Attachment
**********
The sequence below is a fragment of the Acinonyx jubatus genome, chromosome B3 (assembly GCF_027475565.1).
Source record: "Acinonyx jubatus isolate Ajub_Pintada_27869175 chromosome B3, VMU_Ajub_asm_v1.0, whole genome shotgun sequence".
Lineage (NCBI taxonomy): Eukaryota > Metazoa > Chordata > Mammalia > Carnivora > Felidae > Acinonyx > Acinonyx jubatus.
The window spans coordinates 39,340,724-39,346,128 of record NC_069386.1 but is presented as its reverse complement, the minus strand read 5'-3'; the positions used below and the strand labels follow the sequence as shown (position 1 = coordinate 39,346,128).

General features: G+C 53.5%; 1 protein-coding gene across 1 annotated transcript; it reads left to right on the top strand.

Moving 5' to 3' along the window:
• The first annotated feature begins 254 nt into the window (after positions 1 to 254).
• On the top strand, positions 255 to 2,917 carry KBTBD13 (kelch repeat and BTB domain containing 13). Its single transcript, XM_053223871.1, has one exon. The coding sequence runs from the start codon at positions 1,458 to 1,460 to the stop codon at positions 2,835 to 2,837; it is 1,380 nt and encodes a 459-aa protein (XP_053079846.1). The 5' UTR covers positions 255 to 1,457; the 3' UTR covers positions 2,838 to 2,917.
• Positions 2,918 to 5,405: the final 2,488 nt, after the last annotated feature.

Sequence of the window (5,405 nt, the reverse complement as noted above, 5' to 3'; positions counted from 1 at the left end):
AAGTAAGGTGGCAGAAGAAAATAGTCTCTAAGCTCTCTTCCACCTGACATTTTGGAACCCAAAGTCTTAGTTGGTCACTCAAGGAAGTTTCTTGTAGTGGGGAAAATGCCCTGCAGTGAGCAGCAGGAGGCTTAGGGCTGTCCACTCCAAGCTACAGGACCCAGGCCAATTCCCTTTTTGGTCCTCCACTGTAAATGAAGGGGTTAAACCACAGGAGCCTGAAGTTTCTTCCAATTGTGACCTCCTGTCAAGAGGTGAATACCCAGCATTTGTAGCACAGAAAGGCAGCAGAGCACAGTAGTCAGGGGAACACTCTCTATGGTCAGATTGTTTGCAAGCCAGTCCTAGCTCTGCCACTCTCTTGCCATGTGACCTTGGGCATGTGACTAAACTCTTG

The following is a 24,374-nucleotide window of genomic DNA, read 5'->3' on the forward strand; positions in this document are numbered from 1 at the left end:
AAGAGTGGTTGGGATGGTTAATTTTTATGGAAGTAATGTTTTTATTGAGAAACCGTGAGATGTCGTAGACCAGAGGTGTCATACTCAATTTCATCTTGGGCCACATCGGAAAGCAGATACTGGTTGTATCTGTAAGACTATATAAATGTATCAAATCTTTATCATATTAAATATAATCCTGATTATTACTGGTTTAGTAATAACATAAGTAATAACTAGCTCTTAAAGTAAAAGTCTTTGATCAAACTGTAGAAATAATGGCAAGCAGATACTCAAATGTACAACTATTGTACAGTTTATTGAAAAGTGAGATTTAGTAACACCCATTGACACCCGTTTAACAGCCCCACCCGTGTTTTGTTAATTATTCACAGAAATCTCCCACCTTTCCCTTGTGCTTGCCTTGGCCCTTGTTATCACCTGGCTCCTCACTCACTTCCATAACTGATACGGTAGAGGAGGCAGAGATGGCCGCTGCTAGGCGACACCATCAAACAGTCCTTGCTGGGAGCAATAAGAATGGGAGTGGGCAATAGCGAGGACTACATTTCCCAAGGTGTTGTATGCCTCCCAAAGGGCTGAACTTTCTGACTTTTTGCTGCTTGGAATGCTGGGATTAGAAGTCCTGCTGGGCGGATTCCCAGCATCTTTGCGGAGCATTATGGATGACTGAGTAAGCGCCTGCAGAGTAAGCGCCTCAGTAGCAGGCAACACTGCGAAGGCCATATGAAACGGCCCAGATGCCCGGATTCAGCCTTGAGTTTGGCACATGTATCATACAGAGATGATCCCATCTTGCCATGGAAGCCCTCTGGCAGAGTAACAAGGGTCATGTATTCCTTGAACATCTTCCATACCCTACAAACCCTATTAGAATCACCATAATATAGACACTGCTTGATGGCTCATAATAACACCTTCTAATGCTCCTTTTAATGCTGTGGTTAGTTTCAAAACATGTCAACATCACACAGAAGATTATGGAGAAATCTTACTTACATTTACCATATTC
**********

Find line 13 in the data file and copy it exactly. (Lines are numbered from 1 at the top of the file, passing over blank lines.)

AAGAGTGGTTGGGATGGTTAATTTTTATGGAAGTAATGTTTTTATTGAGAAACCGTGAGATGTCGTAGACCAGAGGTGTCATACTCAATTTCATCTTGGGCCACATCGGAAAGCAGATACTGGTTGTATCTGTAAGACTATATAAATGTATCAAATCTTTATCATATTAAATATAATCCTGATTATTACTGGTTTAGTAATAACATAAGTAATAACTAGCTCTTAAAGTAAAAGTCTTTGATCAAACTGTAGAAATAATGGCAAGCAGATACTCAAATGTACAACTATTGTACAGTTTATTGAAAAGTGAGATTTAGTAACACCCATTGACACCCGTTTAACAGCCCCACCCGTGTTTTGTTAATTATTCACAGAAATCTCCCACCTTTCCCTTGTGCTTGCCTTGGCCCTTGTTATCACCTGGCTCCTCACTCACTTCCATAACTGATACGGTAGAGGAGGCAGAGATGGCCGCTGCTAGGCGACACCATCAAACAGTCCTTGCTGGGAGCAATAAGAATGGGAGTGGGCAATAGCGAGGACTACATTTCCCAAGGTGTTGTATGCCTCCCAAAGGGCTGAACTTTCTGACTTTTTGCTGCTTGGAATGCTGGGATTAGAAGTCCTGCTGGGCGGATTCCCAGCATCTTTGCGGAGCATTATGGATGACTGAGTAAGCGCCTGCAGAGTAAGCGCCTCAGTAGCAGGCAACACTGCGAAGGCCATATGAAACGGCCCAGATGCCCGGATTCAGCCTTGAGTTTGGCACATGTATCATACAGAGATGATCCCATCTTGCCATGGAAGCCCTCTGGCAGAGTAACAAGGGTCATGTATTCCTTGAACATCTTCCATACCCTACAAACCCTATTAGAATCACCATAATATAGACACTGCTTGATGGCTCATAATAACACCTTCTAATGCTCCTTTTAATGCTGTGGTTAGTTTCAAAACATGTCAACATCACACAGAAGATTATGGAGAAATCTTACTTACATTTACCATATTC